Like many expatriates, including Lambert, Proctor settled in Australia after the war. Arriving in Melbourne in 1921, she tried to popularize lithography, but found little interest and returned to Sydney. She joined the Society of Artists and voted with Lambert to award the society's travelling scholarship to Roy de Maistre in 1923. In 1926 Lambert, Thea and others formed the Contemporary Group to encourage young avant-garde artists. The previous year she and Margaret Preston held a joint exhibition in Sydney and Melbourne: both artists included brightly coloured woodcuts in scarlet frames. Although Proctor's work was comparatively conservative, in Australia it was considered 'dangerously modern'. This exhibition and her covers for the Home brought her recognition but little financial reward. In 1932 Art in Australia devoted an issue to her work. She taught design at Ashton's Sydney Art School and privately, introducing many young artists to linocut printing, and in the 1940s taught drawing for the Society of Arts and Crafts.

Considered an arbiter of taste and always elegantly dressed, Thea Proctor wrote on fashion, flower arranging, colours for cars and interior decoration. She organized artists' balls in the 1920s, designed the fashionably modern Lacquer Room restaurant (1932) for Farmer & Co. Ltd and produced theatre décor in the 1940s. In her latter years she continued to encourage young and innovative artists and to paint, in a looser, sensuous manner, carried out portrait commissions, exhibited regularly with the Macquarie Galleries and promoted the neglected work of her relation John Peter Russell. She commented: 'I am not the sort of person who could sit at home and knit socks'.

Unmarried, Thea Proctor died at Potts Point on 29 July 1966 and was cremated with Anglican rites. Her portrait (1903) by Lambert is in the Art Gallery of New South Wales.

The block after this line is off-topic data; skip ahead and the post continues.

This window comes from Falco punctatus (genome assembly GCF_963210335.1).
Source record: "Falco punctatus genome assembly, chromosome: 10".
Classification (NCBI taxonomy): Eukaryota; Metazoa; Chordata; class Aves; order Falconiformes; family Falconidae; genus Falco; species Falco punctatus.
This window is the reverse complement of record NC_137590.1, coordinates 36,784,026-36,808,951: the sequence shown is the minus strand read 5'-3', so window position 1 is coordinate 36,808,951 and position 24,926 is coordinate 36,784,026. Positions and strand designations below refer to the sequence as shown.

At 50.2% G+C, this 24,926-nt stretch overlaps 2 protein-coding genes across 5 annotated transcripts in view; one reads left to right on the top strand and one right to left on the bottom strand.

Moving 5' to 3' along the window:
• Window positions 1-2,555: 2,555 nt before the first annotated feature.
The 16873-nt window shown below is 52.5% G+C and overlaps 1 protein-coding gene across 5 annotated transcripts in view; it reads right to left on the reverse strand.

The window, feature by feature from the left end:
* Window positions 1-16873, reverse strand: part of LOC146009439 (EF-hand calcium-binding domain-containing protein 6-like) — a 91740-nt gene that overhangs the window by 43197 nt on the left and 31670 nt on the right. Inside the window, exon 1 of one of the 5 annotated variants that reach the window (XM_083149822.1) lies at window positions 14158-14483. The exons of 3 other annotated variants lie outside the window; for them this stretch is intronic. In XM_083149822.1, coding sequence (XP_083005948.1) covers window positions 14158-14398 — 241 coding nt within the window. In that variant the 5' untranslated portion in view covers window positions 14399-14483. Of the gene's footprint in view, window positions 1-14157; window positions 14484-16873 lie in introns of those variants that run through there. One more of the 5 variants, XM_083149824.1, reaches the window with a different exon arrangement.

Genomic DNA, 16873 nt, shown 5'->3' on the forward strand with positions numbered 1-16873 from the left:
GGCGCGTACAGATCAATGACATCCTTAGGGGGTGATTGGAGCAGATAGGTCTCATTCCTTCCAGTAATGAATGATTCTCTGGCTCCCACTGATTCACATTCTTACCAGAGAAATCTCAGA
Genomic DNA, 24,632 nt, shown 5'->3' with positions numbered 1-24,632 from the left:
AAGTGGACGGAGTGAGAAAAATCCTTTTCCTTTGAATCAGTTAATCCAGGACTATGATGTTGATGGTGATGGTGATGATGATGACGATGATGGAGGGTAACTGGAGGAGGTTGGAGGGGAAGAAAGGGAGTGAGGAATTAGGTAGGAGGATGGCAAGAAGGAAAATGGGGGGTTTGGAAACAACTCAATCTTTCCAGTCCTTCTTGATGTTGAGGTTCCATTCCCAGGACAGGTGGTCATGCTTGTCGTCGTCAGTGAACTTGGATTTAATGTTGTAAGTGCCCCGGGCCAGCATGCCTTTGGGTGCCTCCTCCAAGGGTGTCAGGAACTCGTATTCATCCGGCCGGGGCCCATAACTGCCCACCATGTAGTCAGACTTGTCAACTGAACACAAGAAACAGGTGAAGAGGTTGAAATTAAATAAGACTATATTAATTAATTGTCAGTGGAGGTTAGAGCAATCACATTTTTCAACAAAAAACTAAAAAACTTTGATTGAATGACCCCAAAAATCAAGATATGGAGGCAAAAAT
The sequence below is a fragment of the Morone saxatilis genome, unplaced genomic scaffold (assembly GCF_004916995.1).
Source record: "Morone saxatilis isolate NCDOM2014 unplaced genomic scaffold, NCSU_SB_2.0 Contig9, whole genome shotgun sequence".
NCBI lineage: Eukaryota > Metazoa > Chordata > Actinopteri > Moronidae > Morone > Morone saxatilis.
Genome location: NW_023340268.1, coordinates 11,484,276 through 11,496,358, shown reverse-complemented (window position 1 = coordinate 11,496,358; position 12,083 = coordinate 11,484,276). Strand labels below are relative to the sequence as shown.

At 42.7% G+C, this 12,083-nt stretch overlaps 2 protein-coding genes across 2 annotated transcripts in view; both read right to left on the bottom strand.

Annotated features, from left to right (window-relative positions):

Select Bibliography

  • J. Burke, Australian Women Artists, 1840-1940 (Melb, 1980)
  • R. Butler and J. Minchin, The Prints (Syd, 1980)
  • A. Motion, The Lamberts (Lond, 1986)
  • Art in Australia, 43, Apr 1932
  • Art Gallery of New South Wales Quarterly, 5, no 2, Jan 1964
  • Bowral Free Press, 16 June 1894
  • H. de Berg, interview with Thea Proctor (transcript, 1961, National Library of Australia).

Citation details

Roger Butler, 'Proctor, Alethea Mary (Thea) (1879–1966)', Australian Dictionary of Biography, National Centre of Biography, Australian National University,, published first in hardcopy 1988, accessed online 19 April 2024.

This article was published in hardcopy in Australian Dictionary of Biography, Volume 11, (Melbourne University Press), 1988

View the front pages for Volume 11

© Copyright Australian Dictionary of Biography, 2006-2024

Alethea Mary Proctor (1879-1966), self-portrait, 1921

Alethea Mary Proctor (1879-1966), self-portrait, 1921

National Gallery of Australia, 49262

Life Summary [details]

Alternative Names
  • Proctor, Thea

2 October, 1879
Armidale, New South Wales, Australia


29 July, 1966 (aged 86)
Potts Point, Sydney, New South Wales, Australia

Cultural Heritage

Includes subject's nationality; their parents' nationality; the countries in which they spent a significant part of their childhood, and their self-identity.

Religious Influence

Includes the religion in which subjects were raised, have chosen themselves, attendance at religious schools and/or religious funeral rites; Atheism and Agnosticism have been included.